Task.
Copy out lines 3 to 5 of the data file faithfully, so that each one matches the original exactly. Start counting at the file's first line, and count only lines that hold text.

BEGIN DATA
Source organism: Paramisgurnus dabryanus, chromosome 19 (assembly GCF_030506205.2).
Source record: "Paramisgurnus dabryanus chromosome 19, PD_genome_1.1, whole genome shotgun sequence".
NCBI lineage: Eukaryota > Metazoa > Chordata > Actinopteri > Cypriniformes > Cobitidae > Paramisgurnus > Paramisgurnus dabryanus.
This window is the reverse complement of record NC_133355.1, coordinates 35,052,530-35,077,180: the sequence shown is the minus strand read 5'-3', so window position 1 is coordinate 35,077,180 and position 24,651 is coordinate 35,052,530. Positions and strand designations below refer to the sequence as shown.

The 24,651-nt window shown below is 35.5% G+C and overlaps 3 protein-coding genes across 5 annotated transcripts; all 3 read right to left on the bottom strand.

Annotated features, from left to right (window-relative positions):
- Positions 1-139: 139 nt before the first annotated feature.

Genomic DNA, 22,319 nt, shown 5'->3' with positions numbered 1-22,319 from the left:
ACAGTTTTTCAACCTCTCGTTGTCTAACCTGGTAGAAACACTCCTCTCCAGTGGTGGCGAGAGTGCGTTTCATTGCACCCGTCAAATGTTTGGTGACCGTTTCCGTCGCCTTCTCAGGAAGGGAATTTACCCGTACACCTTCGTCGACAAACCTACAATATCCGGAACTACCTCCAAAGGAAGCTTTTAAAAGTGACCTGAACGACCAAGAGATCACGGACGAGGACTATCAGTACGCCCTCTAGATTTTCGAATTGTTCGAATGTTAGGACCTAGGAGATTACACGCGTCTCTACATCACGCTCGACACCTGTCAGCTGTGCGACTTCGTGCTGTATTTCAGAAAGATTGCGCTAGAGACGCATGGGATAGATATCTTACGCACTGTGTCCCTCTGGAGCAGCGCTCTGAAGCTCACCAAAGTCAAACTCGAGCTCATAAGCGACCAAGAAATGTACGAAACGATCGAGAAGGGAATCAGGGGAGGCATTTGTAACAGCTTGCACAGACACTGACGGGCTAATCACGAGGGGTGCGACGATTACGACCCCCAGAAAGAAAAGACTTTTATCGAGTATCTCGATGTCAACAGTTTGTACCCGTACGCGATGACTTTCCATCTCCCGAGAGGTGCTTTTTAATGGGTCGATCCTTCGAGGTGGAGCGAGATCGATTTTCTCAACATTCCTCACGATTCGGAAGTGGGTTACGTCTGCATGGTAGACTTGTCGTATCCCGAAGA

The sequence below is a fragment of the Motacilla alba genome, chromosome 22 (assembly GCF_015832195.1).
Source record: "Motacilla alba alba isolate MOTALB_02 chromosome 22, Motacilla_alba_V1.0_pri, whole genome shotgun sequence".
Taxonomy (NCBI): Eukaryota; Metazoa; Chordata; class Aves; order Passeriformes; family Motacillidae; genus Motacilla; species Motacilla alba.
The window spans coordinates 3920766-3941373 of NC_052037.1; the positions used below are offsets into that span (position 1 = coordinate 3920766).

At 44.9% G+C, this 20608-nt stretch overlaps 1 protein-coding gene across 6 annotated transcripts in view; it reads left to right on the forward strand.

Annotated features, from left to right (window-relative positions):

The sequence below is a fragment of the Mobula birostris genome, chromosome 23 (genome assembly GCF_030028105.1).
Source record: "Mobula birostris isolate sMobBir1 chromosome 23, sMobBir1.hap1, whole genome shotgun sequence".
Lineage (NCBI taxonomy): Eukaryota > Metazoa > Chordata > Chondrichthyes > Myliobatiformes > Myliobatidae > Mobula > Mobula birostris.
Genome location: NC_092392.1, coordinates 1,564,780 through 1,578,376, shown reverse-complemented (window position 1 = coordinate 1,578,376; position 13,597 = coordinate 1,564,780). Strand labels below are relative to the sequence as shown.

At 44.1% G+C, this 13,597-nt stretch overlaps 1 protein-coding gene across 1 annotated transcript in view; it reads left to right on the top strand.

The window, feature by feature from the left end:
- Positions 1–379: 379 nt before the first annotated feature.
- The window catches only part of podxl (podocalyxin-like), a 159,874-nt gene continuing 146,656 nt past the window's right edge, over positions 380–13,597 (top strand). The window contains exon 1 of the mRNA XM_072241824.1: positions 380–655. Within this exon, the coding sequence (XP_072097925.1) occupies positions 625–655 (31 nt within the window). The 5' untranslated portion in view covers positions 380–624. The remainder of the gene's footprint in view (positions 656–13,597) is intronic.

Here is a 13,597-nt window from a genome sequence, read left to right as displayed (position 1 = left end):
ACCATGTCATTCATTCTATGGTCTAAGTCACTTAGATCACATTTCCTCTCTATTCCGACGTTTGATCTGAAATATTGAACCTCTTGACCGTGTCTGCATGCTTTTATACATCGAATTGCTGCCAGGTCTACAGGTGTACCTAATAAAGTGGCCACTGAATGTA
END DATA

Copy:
NCBI lineage: Eukaryota > Metazoa > Chordata > Actinopteri > Cypriniformes > Cobitidae > Paramisgurnus > Paramisgurnus dabryanus.
This window is the reverse complement of record NC_133355.1, coordinates 35,052,530-35,077,180: the sequence shown is the minus strand read 5'-3', so window position 1 is coordinate 35,077,180 and position 24,651 is coordinate 35,052,530. Positions and strand designations below refer to the sequence as shown.

The 24,651-nt window shown below is 35.5% G+C and overlaps 3 protein-coding genes across 5 annotated transcripts; all 3 read right to left on the bottom strand.